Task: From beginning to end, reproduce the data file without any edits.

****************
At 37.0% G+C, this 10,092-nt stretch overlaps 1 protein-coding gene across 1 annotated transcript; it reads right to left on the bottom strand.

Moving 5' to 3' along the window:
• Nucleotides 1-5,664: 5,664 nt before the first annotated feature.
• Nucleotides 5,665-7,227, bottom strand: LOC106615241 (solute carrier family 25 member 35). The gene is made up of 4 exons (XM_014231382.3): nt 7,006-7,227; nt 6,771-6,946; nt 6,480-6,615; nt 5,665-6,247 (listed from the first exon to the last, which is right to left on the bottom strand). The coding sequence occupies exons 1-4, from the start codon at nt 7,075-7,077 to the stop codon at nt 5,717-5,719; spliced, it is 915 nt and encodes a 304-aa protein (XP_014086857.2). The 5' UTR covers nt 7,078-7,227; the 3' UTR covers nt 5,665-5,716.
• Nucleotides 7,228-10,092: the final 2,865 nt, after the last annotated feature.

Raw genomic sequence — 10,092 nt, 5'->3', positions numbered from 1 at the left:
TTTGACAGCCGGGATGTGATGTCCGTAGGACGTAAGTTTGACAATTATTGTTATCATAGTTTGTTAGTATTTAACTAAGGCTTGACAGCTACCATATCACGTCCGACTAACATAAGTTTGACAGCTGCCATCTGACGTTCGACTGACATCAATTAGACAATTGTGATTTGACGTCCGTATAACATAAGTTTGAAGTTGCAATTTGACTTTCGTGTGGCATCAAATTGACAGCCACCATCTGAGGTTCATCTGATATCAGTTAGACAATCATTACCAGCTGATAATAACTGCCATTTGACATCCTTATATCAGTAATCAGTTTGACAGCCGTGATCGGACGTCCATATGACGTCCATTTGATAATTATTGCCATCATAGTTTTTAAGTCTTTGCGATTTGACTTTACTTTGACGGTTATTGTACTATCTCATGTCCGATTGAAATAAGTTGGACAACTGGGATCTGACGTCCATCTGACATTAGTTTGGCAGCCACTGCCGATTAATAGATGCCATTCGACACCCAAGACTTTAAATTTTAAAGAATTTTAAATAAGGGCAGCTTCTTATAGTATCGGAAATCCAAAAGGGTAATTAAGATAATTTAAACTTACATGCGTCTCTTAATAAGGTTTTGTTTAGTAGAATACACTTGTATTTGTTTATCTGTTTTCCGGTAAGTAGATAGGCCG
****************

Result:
At 37.0% G+C, this 10,092-nt stretch overlaps 1 protein-coding gene across 1 annotated transcript; it reads right to left on the bottom strand.

Moving 5' to 3' along the window:
• Nucleotides 1-5,664: 5,664 nt before the first annotated feature.
• Nucleotides 5,665-7,227, bottom strand: LOC106615241 (solute carrier family 25 member 35). The gene is made up of 4 exons (XM_014231382.3): nt 7,006-7,227; nt 6,771-6,946; nt 6,480-6,615; nt 5,665-6,247 (listed from the first exon to the last, which is right to left on the bottom strand). The coding sequence occupies exons 1-4, from the start codon at nt 7,075-7,077 to the stop codon at nt 5,717-5,719; spliced, it is 915 nt and encodes a 304-aa protein (XP_014086857.2). The 5' UTR covers nt 7,078-7,227; the 3' UTR covers nt 5,665-5,716.
• Nucleotides 7,228-10,092: the final 2,865 nt, after the last annotated feature.

Raw genomic sequence — 10,092 nt, 5'->3', positions numbered from 1 at the left:
TTTGACAGCCGGGATGTGATGTCCGTAGGACGTAAGTTTGACAATTATTGTTATCATAGTTTGTTAGTATTTAACTAAGGCTTGACAGCTACCATATCACGTCCGACTAACATAAGTTTGACAGCTGCCATCTGACGTTCGACTGACATCAATTAGACAATTGTGATTTGACGTCCGTATAACATAAGTTTGAAGTTGCAATTTGACTTTCGTGTGGCATCAAATTGACAGCCACCATCTGAGGTTCATCTGATATCAGTTAGACAATCATTACCAGCTGATAATAACTGCCATTTGACATCCTTATATCAGTAATCAGTTTGACAGCCGTGATCGGACGTCCATATGACGTCCATTTGATAATTATTGCCATCATAGTTTTTAAGTCTTTGCGATTTGACTTTACTTTGACGGTTATTGTACTATCTCATGTCCGATTGAAATAAGTTGGACAACTGGGATCTGACGTCCATCTGACATTAGTTTGGCAGCCACTGCCGATTAATAGATGCCATTCGACACCCAAGACTTTAAATTTTAAAGAATTTTAAATAAGGGCAGCTTCTTATAGTATCGGAAATCCAAAAGGGTAATTAAGATAATTTAAACTTACATGCGTCTCTTAATAAGGTTTTGTTTAGTAGAATACACTTGTATTTGTTTATCTGTTTTCCGGTAAGTAGATAGGCCG